They might be expected home at a certain time in order to run errands, or to take their kids to ping pong practice. But with amenities nearby, downtown commuters have the flexibility of doing more than just “heading home” when they get off work — they could get groceries on their way, or choose to sling back a couple of whiskeys with colleagues at a 5-à-7.
Bridging The Gaps
We all lead our own separate little lives, but remain connected to the rest of the city through our shared reliance on public transit. But while we’re constantly running into familiar strangers, our ties to them are weak and rarely progress beyond that.
There is a certain expectation when riding public transit to keep to yourself. We tend to avoid eye contact, play with our phones, and wear ostentatious headphones — signalling to fellow passengers that we’d rather be left alone. Should that change?
Well, contrary to our intuitions, when people go outside of their comfort zone and engage in small talk with fellow passengers, they not only end up feeling happier afterward, but strangers are often more than happy to entertain a conversation.
You might recall memories of riding the bus home after a long day of classroom drudgery — it was a chance to catch up and socialize with friends.
Of course, things are a bit different when you’re riding with strangers, but researchers have found that when we talk with people we don’t know, it actually makes us feel just as happy as when we interact with our friends.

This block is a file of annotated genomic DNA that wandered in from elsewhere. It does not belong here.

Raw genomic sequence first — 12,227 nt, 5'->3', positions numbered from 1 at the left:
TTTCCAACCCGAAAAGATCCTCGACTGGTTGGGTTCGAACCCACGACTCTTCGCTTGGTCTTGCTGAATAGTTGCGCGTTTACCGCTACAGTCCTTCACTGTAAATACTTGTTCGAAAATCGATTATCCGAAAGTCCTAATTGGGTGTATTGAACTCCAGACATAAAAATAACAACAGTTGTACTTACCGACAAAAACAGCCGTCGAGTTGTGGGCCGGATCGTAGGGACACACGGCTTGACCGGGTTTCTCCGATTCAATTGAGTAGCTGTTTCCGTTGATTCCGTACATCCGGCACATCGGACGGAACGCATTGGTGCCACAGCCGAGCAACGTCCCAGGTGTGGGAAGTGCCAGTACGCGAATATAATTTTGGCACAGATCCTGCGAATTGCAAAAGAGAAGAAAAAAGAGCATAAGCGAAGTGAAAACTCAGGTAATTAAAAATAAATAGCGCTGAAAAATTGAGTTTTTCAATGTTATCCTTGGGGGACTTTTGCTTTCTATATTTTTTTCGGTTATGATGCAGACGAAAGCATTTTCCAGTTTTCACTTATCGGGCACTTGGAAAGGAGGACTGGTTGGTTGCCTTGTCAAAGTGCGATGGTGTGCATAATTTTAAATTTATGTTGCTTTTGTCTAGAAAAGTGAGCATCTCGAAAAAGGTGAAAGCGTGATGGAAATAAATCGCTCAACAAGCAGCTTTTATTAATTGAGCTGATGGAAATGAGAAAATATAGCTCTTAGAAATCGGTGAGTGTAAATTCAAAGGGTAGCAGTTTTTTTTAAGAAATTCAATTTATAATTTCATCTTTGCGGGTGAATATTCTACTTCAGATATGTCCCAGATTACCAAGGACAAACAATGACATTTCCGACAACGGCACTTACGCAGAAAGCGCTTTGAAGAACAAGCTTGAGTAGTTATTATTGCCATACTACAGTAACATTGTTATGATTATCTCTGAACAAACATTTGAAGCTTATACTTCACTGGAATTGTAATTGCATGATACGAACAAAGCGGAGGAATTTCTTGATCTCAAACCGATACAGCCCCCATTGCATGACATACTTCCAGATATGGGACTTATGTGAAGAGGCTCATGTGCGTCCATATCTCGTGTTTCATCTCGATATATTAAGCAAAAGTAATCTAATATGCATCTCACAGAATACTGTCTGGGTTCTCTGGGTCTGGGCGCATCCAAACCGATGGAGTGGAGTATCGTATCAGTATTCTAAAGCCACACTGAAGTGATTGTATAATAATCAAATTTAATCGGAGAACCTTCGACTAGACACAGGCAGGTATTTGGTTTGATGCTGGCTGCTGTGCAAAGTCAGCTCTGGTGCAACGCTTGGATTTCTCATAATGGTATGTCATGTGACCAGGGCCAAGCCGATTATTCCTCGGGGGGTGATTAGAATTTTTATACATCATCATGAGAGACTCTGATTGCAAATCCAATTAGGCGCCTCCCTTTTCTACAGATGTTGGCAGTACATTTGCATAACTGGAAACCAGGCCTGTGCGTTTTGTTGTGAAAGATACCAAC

With strangers, we try to put on our best face in order to make a good first impression. We aren’t as quick to indulge our grumpier thoughts — and that’s a good thing. In fact, the subconscious effort to appear friendly makes us feel better about ourselves. That’s why we find friendly encounters with a cashier, barista, taxi driver — or, heaven forbid, a stranger on the metro — so pleasant.
When you try to be nice to a stranger, it makes you think nicer thoughts.
Researchers think “social” transit might make us happier, but is it actually feasible? Some transportation companies think it is.
Navigation apps have begun crowdsourcing traffic reports, ridesharing companies have begun introducing personality profiles for their users, and San Francisco start-ups have rolled out their first fleet of hipster caravans.
All of them are trying to make transit more social. But is this just corporate idealism run amok, or can technology actually make strangers talk to each other? Well, let’s just say that anything is possible…
In the meantime, the next time you’re on the bus and see someone familiar, maybe you should put down your phone — and just say hi.
And as far as icebreakers go?
“Did you read that piece about Montreal’s familiar strangers?”